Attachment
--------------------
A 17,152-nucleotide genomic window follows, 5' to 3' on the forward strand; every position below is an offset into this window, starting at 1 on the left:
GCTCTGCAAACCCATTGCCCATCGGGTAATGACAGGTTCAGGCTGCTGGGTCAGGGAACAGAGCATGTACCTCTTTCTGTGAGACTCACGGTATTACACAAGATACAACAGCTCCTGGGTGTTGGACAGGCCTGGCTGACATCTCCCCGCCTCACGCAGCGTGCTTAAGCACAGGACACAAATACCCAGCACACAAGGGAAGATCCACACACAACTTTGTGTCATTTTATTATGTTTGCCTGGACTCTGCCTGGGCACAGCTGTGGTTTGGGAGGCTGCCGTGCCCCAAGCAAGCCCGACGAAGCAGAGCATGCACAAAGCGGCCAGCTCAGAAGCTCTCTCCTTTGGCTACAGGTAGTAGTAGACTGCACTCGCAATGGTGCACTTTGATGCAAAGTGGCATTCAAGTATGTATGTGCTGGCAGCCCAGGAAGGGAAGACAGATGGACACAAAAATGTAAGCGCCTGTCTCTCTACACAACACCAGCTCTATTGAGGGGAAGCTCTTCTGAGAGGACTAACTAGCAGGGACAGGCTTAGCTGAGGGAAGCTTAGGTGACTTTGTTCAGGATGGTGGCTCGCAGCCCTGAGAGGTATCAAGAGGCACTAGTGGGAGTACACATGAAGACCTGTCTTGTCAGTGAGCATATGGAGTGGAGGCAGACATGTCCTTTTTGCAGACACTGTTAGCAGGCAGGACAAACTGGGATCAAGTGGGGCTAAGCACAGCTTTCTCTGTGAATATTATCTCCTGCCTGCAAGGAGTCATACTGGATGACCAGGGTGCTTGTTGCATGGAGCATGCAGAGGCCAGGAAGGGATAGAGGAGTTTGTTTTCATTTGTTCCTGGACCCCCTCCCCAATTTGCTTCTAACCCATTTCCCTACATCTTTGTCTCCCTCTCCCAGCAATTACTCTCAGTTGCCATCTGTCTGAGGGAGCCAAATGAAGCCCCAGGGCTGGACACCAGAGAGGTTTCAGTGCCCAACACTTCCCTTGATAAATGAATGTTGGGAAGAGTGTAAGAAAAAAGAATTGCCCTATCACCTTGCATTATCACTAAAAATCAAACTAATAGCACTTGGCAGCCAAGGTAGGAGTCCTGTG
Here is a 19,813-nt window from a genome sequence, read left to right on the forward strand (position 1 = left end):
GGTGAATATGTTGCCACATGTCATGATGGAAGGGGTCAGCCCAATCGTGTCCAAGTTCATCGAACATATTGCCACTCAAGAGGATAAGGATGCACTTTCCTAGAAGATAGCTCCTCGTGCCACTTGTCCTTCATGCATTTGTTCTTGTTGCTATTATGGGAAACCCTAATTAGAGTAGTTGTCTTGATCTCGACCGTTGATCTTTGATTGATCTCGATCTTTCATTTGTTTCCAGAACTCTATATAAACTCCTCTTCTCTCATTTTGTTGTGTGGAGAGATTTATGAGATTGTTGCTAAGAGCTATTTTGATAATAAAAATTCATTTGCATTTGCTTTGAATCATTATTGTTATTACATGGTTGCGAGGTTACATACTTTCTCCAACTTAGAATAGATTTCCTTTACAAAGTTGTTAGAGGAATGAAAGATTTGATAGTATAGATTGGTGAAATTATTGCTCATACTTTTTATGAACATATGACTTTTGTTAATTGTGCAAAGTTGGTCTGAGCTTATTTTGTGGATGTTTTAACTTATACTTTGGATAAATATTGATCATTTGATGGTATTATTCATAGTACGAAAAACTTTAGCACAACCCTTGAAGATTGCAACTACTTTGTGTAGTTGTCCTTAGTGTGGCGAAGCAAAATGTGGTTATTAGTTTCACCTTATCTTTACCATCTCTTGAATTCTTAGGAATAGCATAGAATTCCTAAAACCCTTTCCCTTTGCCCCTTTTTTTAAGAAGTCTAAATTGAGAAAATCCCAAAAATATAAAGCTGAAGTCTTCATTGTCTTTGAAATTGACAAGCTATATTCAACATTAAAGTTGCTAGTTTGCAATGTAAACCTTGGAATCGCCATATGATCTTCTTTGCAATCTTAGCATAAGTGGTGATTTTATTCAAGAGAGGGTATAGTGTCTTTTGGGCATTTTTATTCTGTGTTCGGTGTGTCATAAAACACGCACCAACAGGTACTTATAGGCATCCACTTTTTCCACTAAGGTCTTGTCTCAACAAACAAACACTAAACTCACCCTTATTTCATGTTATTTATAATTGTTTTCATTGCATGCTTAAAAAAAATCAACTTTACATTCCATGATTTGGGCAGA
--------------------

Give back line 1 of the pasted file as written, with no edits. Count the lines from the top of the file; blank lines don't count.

A 17,152-nucleotide genomic window follows, 5' to 3' on the forward strand; every position below is an offset into this window, starting at 1 on the left: